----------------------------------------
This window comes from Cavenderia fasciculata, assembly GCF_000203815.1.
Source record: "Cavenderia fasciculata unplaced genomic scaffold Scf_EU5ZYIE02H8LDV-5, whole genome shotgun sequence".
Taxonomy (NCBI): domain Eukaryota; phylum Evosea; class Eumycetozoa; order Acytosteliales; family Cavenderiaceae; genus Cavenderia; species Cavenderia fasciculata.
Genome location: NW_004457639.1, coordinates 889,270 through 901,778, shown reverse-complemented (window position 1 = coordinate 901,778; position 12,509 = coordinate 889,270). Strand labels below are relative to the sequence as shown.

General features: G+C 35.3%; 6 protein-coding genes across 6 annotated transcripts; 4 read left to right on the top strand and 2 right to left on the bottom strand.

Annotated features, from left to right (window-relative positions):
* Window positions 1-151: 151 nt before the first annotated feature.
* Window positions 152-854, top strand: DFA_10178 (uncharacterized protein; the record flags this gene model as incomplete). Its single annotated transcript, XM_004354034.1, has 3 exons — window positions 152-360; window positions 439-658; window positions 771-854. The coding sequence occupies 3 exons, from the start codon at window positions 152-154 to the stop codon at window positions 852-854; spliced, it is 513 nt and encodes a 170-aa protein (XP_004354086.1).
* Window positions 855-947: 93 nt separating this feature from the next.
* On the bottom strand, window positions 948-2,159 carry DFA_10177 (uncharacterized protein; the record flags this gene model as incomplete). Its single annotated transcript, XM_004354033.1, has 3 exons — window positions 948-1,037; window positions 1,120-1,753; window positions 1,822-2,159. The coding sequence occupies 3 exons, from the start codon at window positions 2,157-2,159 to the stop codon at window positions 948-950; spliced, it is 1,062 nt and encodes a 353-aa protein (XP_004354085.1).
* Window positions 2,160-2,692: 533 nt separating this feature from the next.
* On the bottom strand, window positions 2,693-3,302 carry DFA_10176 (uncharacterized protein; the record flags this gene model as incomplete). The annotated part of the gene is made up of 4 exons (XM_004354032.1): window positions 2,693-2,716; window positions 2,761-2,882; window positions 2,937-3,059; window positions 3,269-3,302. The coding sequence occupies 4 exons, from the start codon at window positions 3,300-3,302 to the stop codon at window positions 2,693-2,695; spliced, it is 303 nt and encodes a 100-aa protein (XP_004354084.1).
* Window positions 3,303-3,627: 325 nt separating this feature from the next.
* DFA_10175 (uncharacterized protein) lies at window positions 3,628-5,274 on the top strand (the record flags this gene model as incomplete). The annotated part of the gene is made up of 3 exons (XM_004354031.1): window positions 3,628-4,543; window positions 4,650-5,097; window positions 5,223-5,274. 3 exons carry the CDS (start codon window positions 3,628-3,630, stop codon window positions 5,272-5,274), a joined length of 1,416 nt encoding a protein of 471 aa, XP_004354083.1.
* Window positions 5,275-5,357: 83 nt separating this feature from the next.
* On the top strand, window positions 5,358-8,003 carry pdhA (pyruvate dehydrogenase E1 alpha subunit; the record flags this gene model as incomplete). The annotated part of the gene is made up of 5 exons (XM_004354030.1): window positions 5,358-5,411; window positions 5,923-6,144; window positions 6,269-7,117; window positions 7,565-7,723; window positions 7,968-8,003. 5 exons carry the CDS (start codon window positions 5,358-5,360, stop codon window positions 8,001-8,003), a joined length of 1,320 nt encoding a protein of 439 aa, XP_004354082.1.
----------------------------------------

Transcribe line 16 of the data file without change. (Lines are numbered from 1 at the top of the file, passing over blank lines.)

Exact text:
* On the top strand, window positions 5,358-8,003 carry pdhA (pyruvate dehydrogenase E1 alpha subunit; the record flags this gene model as incomplete). The annotated part of the gene is made up of 5 exons (XM_004354030.1): window positions 5,358-5,411; window positions 5,923-6,144; window positions 6,269-7,117; window positions 7,565-7,723; window positions 7,968-8,003. 5 exons carry the CDS (start codon window positions 5,358-5,360, stop codon window positions 8,001-8,003), a joined length of 1,320 nt encoding a protein of 439 aa, XP_004354082.1.